Drug policy reform on the move: pressure building in Uruguay; Guatemala may ready another surprise; Mexican go the polls

Following the announcement on June 20 of a project to legalize and control marijuana in Uruguay, a vigorous debate has been started with proponents and opponents furbishing their weapons. The initial project of creating a national registry of users seems to have been shelved, and the idea of state-run production and retail seems to have been ruled out in favor of closely monitored private businesses. A proposal for legalization of cultivation for personal use might be folded into the new legalization proposal.

“The most important is to have a debate; this debate will take place until the law is approved, and will keep going after that, as we will need to regulate” declared Julio Calzada, secretary general of the National Drugs Board.

The international media has been generally supportive and the news have been welcomed, with the Time wondering if the rest of the world should follow.

Not everybody is pleased of course. Yury Fedotov, executive director of the UN Office on Drugs on Crime told reporters: “Should it happen of course that would be a serious violation of the Single convention and Uruguay is a party to this convention… I’m also aware that the President of the International Narcotic Control Board is planning an urgent mission to Uruguay to discuss the situation with the authorities of this country.” There is no official reaction from the US administration; drug czar Gil Kerlikowske has remained silent so far. While Guatemalan president Perez Molina warmly greeted the news, Colombia President Juan Manuel Santos, who had appeared to be favorable to open drug policy debate, was highly critical of the Uruguayan move. The Uruguayan debate must be followed closely in neighboring Brazil and Argentina where a debate on drug policy in ongoing, with Brazil scheduled to vote in July on decriminalization of possession for personal use of all drugs.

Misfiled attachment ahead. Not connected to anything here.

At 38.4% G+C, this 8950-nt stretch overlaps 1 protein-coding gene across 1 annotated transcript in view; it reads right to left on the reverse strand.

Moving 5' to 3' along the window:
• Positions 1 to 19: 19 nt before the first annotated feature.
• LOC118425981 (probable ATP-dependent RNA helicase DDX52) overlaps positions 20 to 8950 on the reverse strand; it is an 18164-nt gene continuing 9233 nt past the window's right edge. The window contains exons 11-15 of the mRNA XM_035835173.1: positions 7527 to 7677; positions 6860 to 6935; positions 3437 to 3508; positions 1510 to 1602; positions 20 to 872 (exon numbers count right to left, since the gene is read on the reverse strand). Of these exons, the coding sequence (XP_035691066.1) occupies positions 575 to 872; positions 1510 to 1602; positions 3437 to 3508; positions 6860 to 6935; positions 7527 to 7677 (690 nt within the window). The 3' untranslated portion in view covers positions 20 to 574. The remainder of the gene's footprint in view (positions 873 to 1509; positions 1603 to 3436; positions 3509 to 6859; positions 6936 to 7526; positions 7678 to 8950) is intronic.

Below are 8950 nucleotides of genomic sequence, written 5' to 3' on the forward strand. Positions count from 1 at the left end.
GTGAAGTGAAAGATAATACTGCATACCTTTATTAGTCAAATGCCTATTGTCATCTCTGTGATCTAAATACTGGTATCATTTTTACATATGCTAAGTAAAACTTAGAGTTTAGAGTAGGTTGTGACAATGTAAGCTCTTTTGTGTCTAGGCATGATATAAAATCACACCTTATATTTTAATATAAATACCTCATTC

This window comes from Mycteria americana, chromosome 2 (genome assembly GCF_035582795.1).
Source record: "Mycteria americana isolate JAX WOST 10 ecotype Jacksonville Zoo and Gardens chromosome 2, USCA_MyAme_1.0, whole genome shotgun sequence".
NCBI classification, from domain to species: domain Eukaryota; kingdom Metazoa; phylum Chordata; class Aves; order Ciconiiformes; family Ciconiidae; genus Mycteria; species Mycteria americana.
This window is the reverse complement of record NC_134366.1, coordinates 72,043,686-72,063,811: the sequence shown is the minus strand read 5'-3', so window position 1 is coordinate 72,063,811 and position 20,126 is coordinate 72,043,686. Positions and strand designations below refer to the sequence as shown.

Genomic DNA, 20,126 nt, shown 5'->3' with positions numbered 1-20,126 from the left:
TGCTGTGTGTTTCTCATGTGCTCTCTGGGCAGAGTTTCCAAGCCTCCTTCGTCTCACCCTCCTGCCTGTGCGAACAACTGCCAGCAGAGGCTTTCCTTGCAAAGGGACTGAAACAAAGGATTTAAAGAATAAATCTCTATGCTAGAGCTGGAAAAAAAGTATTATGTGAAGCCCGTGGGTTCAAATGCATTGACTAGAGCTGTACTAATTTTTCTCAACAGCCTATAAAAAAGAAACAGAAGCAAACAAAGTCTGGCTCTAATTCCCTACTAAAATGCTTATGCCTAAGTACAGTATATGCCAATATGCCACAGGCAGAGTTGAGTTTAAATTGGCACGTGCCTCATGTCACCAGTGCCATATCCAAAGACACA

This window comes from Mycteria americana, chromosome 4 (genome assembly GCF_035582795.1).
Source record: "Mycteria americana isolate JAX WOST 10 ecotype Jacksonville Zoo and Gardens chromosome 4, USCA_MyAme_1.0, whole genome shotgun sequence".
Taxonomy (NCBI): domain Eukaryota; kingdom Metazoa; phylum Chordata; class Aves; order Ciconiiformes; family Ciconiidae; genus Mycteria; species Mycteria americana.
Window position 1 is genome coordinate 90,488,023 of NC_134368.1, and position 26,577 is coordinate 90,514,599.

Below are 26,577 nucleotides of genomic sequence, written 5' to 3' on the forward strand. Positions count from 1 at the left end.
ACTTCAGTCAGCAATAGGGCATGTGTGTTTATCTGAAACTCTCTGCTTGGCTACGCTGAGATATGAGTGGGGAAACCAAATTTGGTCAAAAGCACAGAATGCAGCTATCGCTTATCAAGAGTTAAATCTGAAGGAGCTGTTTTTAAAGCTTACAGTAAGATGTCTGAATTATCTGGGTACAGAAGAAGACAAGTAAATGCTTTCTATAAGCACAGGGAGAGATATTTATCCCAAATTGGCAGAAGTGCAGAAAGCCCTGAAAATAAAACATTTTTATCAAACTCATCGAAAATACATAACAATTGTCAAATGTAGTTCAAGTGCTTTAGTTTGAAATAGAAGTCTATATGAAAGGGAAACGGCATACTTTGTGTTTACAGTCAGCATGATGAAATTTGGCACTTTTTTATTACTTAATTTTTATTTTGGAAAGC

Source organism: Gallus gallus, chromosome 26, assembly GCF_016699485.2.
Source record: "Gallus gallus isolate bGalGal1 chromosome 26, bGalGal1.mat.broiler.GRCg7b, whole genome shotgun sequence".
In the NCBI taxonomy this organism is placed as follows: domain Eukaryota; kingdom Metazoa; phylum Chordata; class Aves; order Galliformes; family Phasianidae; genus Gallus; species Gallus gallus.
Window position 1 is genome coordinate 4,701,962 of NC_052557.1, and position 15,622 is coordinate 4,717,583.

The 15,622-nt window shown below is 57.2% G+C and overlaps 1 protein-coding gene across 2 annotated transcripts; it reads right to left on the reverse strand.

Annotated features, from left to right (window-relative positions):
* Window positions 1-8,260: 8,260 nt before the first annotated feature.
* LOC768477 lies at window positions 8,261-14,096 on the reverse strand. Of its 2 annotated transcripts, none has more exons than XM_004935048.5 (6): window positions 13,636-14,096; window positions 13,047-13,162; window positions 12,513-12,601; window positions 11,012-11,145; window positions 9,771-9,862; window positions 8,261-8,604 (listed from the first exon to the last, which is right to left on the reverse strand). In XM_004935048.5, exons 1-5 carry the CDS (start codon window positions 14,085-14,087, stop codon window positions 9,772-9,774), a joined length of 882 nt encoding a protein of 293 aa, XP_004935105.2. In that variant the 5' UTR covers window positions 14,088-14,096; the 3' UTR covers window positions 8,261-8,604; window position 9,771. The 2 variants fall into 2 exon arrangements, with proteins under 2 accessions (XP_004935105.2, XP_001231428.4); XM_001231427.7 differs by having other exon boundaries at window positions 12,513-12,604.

Uruguay needs our support. If you haven’t done so yet, I urge you to sign the petition in support of the marijuana legalization project in Uruguay.

If you signed already, help to promote it. Share on social networks and email.

We need a success story in MJ legalization and Uruguay can be it. They will get a lot pressure from the UN and the US government. Let’s give them support from people from the US and everywhere. Uruguay is opening the gates and can be the very first of many. Brazil and Argentine have been debating their own drug policies for a while, they could be next. This could be the beginning of a domino effect. Uruguay is calling on the international community to consider marijuana legalization. Let’s respond to them.

In other parts of the world:

Guatemala seems to get ready for a major announcement about drug policy reform. I will keep you posted. It is time to revive our Guatemala petition http://signon.org/sign/support-guatemalan-president that had been dormant since the April 14-15 OAS summit. Please sign it if you haven’t done so, and start spreading it around you. We should have more news next week.

Governor Cuomo’s marijuana decriminalization bill was killed by his GOP opponent in NY State, but Rahm Emmanuel in Chicago handily sailed his own bill through. This would be relatively insignificant if Chicago was not Obama’s political base and if Rahm Emmanuel had not been Obama’s first chief of staff, almost his right harm. Now that his buddy Rahm Emmanuel decriminalized MJ in Chicago, and fresh from his SCOTUS healthcare victory, will Obama finally have his Marijuana moment? http://www.guardian.co.uk/commentisfree/2012/jun/13/barack-obama-marijuana-legalisation-election

The International Conference of Ministers of Foreign Affairs and Heads of Specialized National Agencies Against the World Drug Problem was held in Peru on June 25-26. See also http://www.canzarperu2012.com/

President elections will be held in Mexico this coming Sunday, July 1. All three major candidates have stayed away from the drug war issue throughout the campaign, avoiding the topic like a hot potato as the cartel violence keeps tearing the country apart. As the PRI who ruled the country for 70 years gets ready to regain the reins of power, will it resume its cozy relationship with the drug cartels? http://www.guardian.co.uk/world/2012/jun/23/mexico-elections-drugs-war

Jeffrey Dhywood
Investigative writer,
author of “World War D – The Case against prohibitionism, roadmap to controlled re-legalization”

Facebook page: http://www.facebook.com/worldward

Follow me on Twitter: @JDhywood

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